Quantitative RT-PCR of HIF1α, POMC, Neuropeptide Y, and Glut4
The total RNA was extracted from the homogenized hypothalamus by using TRIzol (Takara, 15596026, Ambion, Austin, TX, USA), and the RNA was reverse transcribed into cDNA by using rapid reverse transcription kits (RR047A, Kusatsu, Japan). Real-time fluorescence quantitative PCR was performed (Takara, RR820A). The amplification reaction conditions were as follows: stage 1: one cycle at 95°C for 30 s; stage 2: 40 cycles at 95°C for 5 s and 60°C for 34 s; stage 3: one cycle at 95°C for 15 s, 60°C for 1 min, and 95°C for 15 s. The CT values of the samples were measured using the Applied Biosystems 7500 Real-time PCR System. The relative expression level was calculated using 18S as reference, and the 2−ΔΔCt method was used to analyze the data. The primers of the target mRNAs are as follows: HIF1α: sense, 5′-CAGCAAGATCTCGGCGAAGC-3′; antisense, 5′-TGATGGTGAGCCTCATAACAGA-3′. POMC: sense, 5′-CAAGGACAAGCGTTACGGTG-3′; antisense, 5′-GGGGCCTTGGAATGAGAAG-3′. Neuropeptide Y (NPY): sense, 5′-AGAAAACGCCCCCAGAACAA-3′; antisense, 5′-TAGTGGTGGCATGCATTGGT-3′. Glucose transporter protein 4 (Glut4): sense, 5′-CCAACAGCTCTCAGGCATCA-3′; antisense, 5′-CCGAGACCAACGTGAAGA-3′. 18S: sense, 5′-TTGACGGAAGGGCACCACCAG-3′; antisense, 5′-GCACCACCACCCACGGAATCG-3′.
Mean ± SEM was used to calculate the results, and two-sided unpaired t-tests were used for both data sets. Pearson correlation tests for correlation between variables and normal distributions were performed using IBM SPSS Statistics 26 analysis software, as well as repeated measures ANOVA for weight and food intake for HIF1αKOMBH, C57BL/6J, and controls, and Bonferroni was used for multiple comparisons. GraphPad Prism 9 was used to calculate the area under the curve. Data are expressed as mean ± SEM, and p < 0.05 was considered statistically significant.
Localization and Expression of Viruses
Frozen sections of the brains were collected 28–35 days after HIF1αflox/flox mice were injected with AAV-hsyn-GFP and AAV-hsyn-cre-GFP to observe the locations and expressions of virus injection. The green fluorescence in Figures 1A, B are the expression locations of AAV-hsyn-GFP and AAV-hsyn-cre-GFP, respectively. The green fluorescence in Figures 1C, D are the expression locations of AAV-hsyn-GFP and AAV-hsyn-cre-GFP in wild-type (WT) C57BL/6J mice. The injection and expression sites of viruses can be seen around the third ventricle, in the mediobasal hypothalamus. Due to variations of the injections, the small differences of expression positions can be seen in the figure. The leakage of the viruses can also be seen through the injection route.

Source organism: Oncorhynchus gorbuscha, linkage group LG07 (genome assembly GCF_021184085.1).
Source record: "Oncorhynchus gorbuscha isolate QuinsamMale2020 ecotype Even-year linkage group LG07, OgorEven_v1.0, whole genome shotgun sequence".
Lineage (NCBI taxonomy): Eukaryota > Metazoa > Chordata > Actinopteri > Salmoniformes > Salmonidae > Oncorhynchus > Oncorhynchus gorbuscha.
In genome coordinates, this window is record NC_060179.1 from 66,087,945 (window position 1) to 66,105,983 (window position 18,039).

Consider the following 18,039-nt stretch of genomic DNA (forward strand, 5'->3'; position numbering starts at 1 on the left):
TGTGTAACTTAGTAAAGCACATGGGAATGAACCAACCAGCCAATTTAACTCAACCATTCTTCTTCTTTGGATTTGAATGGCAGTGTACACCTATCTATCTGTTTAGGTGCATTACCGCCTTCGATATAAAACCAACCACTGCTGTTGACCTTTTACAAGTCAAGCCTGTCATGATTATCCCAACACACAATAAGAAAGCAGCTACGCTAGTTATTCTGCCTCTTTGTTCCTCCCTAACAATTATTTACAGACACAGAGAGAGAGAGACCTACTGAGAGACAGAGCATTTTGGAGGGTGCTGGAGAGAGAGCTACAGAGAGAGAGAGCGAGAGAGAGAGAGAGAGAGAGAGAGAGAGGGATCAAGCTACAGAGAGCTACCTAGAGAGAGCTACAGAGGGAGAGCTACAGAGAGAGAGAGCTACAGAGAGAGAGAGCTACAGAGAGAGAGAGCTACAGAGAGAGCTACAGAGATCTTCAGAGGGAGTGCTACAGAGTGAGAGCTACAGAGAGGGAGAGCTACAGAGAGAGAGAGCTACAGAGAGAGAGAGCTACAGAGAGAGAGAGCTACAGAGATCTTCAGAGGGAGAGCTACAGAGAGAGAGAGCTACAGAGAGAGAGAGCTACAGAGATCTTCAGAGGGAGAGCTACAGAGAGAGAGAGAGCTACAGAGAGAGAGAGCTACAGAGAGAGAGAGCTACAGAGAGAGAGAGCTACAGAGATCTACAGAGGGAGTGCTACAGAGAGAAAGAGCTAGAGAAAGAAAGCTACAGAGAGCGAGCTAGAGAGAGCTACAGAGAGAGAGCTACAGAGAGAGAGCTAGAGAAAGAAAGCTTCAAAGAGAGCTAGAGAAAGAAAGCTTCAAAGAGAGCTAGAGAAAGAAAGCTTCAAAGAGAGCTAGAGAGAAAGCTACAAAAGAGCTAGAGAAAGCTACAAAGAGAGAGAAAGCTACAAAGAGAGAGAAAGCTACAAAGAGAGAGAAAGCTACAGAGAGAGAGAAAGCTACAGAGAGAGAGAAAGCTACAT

Figure 1 Injection site of viruses. (A) Brain sections of HIF1αflox/flox mice injected with AAV-hSyn-GFP virus in the mediobasal hypothalamus. (B) Brain sections of HIF1αflox/flox mice injected with AAV-hSyn-cre-GFP virus in the mediobasal hypothalamus. (C) Brain sections of wild-type C57BL/6J mice injected with AAV-hSyn-GFP virus at the mediobasal hypothalamus. (D) Brain sections of wild-type C57BL/6J mice injected with AAV-hSyn-cre-GFP virus at the medial mediobasal hypothalamus.
Increased Body Weight and Food Intake in HIF1αKOMBH Mice
No significant difference in mean body weight was found between the HIF1αKOMBH and control groups before virus injection. On 16 to 28 days after virus injection, the body weights of HIF1αKOMBH mice increased significantly compared with the control mice (Figure 2B). The repeated measures ANOVA analysis showed that the interaction term was statistically significant, F (23, 897) = 17.880, p < 0.05, bias η2 = 0.314, suggesting an interaction effect of group and time change on body weight in mice. By comparing the difference in body weight of mice seen in the two groups, the results showed that F = 7.006, p < 0.05, deviation η2 = 0.152, indicating that the difference in body weight of mice in the two groups was significant. Twenty-eight days after virus injection, the mean body weight of mice in the HIF1αKOMBH group reached 33.68 ± 1.43 g (n = 26), which was 1.3 times that of the control mice (26.01 ± 0.48 g, n = 15; Figure 2B). The maximum body weight of mice in the HIF1αKOMBH group reached 46.2 g (Figure 2A). For wild-type C57BL/6J mice, significant increases in body weight on days 24 and 27 after virus injection were seen in the cre group compared with the control group (p < 0.05) (n = 9, Figure 2D). However, the maximum body weight of the C57BL/6J mice in the cre group on day 27 after virus injection was only 30.9 g. The two-way ANOVA analysis showed that the interaction term for wild-type C57BL/6J mice in this study was statistically significant, F (8, 128) = 79.076, p < 0.05, deviation η2 = 0.832, but there was no significant difference in weight between the two groups (F = 0.825, p > 0.05, deviation η2 = 0.049).